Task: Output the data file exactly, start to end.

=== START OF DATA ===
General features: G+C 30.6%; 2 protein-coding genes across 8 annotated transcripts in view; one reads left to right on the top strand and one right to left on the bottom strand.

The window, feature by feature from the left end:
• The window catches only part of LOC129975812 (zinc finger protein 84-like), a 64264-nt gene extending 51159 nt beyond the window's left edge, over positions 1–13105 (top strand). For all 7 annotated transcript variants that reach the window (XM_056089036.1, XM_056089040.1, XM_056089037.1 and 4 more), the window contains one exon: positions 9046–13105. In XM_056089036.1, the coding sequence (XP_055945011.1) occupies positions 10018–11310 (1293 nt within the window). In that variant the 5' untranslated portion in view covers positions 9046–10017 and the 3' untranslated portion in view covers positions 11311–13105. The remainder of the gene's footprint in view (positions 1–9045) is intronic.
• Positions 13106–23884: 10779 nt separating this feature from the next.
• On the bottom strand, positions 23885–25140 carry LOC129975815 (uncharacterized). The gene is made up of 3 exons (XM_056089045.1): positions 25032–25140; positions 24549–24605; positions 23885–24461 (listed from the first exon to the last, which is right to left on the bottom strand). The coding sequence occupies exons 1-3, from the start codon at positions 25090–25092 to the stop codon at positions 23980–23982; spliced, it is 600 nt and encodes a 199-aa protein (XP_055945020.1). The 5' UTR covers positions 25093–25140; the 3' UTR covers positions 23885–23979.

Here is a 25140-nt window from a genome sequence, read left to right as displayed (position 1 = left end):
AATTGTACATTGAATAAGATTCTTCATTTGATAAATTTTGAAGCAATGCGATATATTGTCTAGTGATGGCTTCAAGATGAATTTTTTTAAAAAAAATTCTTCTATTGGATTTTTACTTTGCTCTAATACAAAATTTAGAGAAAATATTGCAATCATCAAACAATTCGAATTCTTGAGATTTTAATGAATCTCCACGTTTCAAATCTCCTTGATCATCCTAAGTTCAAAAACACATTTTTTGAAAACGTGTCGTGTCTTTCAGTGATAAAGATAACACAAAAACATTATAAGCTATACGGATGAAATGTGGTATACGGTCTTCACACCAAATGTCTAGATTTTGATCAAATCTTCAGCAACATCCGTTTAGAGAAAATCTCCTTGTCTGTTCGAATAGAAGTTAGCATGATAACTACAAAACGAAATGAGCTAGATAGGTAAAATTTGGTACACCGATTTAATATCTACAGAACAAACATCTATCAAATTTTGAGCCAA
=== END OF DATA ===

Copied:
General features: G+C 30.6%; 2 protein-coding genes across 8 annotated transcripts in view; one reads left to right on the top strand and one right to left on the bottom strand.

The window, feature by feature from the left end:
• The window catches only part of LOC129975812 (zinc finger protein 84-like), a 64264-nt gene extending 51159 nt beyond the window's left edge, over positions 1–13105 (top strand). For all 7 annotated transcript variants that reach the window (XM_056089036.1, XM_056089040.1, XM_056089037.1 and 4 more), the window contains one exon: positions 9046–13105. In XM_056089036.1, the coding sequence (XP_055945011.1) occupies positions 10018–11310 (1293 nt within the window). In that variant the 5' untranslated portion in view covers positions 9046–10017 and the 3' untranslated portion in view covers positions 11311–13105. The remainder of the gene's footprint in view (positions 1–9045) is intronic.
• Positions 13106–23884: 10779 nt separating this feature from the next.
• On the bottom strand, positions 23885–25140 carry LOC129975815 (uncharacterized). The gene is made up of 3 exons (XM_056089045.1): positions 25032–25140; positions 24549–24605; positions 23885–24461 (listed from the first exon to the last, which is right to left on the bottom strand). The coding sequence occupies exons 1-3, from the start codon at positions 25090–25092 to the stop codon at positions 23980–23982; spliced, it is 600 nt and encodes a 199-aa protein (XP_055945020.1). The 5' UTR covers positions 25093–25140; the 3' UTR covers positions 23885–23979.

Here is a 25140-nt window from a genome sequence, read left to right as displayed (position 1 = left end):
AATTGTACATTGAATAAGATTCTTCATTTGATAAATTTTGAAGCAATGCGATATATTGTCTAGTGATGGCTTCAAGATGAATTTTTTTAAAAAAAATTCTTCTATTGGATTTTTACTTTGCTCTAATACAAAATTTAGAGAAAATATTGCAATCATCAAACAATTCGAATTCTTGAGATTTTAATGAATCTCCACGTTTCAAATCTCCTTGATCATCCTAAGTTCAAAAACACATTTTTTGAAAACGTGTCGTGTCTTTCAGTGATAAAGATAACACAAAAACATTATAAGCTATACGGATGAAATGTGGTATACGGTCTTCACACCAAATGTCTAGATTTTGATCAAATCTTCAGCAACATCCGTTTAGAGAAAATCTCCTTGTCTGTTCGAATAGAAGTTAGCATGATAACTACAAAACGAAATGAGCTAGATAGGTAAAATTTGGTACACCGATTTAATATCTACAGAACAAACATCTATCAAATTTTGAGCCAA